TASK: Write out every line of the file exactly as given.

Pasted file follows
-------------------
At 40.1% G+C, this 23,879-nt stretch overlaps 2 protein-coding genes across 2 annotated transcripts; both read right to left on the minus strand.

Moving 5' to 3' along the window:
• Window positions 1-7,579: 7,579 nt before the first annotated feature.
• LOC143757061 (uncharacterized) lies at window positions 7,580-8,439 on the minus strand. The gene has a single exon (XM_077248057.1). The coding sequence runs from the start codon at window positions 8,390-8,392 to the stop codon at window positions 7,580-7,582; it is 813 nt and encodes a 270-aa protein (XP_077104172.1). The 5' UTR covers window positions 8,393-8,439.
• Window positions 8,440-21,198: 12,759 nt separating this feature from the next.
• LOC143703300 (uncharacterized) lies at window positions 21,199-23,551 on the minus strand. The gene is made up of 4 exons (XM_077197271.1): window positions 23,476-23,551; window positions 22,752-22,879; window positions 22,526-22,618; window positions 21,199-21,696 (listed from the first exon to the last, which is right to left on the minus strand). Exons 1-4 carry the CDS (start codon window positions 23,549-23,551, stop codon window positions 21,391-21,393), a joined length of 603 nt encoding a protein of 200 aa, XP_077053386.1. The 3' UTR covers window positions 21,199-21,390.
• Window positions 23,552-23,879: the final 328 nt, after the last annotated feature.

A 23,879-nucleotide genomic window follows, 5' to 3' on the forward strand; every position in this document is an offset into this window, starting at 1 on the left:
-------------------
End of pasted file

At 40.1% G+C, this 23,879-nt stretch overlaps 2 protein-coding genes across 2 annotated transcripts; both read right to left on the minus strand.

Moving 5' to 3' along the window:
• Window positions 1-7,579: 7,579 nt before the first annotated feature.
• LOC143757061 (uncharacterized) lies at window positions 7,580-8,439 on the minus strand. The gene has a single exon (XM_077248057.1). The coding sequence runs from the start codon at window positions 8,390-8,392 to the stop codon at window positions 7,580-7,582; it is 813 nt and encodes a 270-aa protein (XP_077104172.1). The 5' UTR covers window positions 8,393-8,439.
• Window positions 8,440-21,198: 12,759 nt separating this feature from the next.
• LOC143703300 (uncharacterized) lies at window positions 21,199-23,551 on the minus strand. The gene is made up of 4 exons (XM_077197271.1): window positions 23,476-23,551; window positions 22,752-22,879; window positions 22,526-22,618; window positions 21,199-21,696 (listed from the first exon to the last, which is right to left on the minus strand). Exons 1-4 carry the CDS (start codon window positions 23,549-23,551, stop codon window positions 21,391-21,393), a joined length of 603 nt encoding a protein of 200 aa, XP_077053386.1. The 3' UTR covers window positions 21,199-21,390.
• Window positions 23,552-23,879: the final 328 nt, after the last annotated feature.

A 23,879-nucleotide genomic window follows, 5' to 3' on the forward strand; every position in this document is an offset into this window, starting at 1 on the left: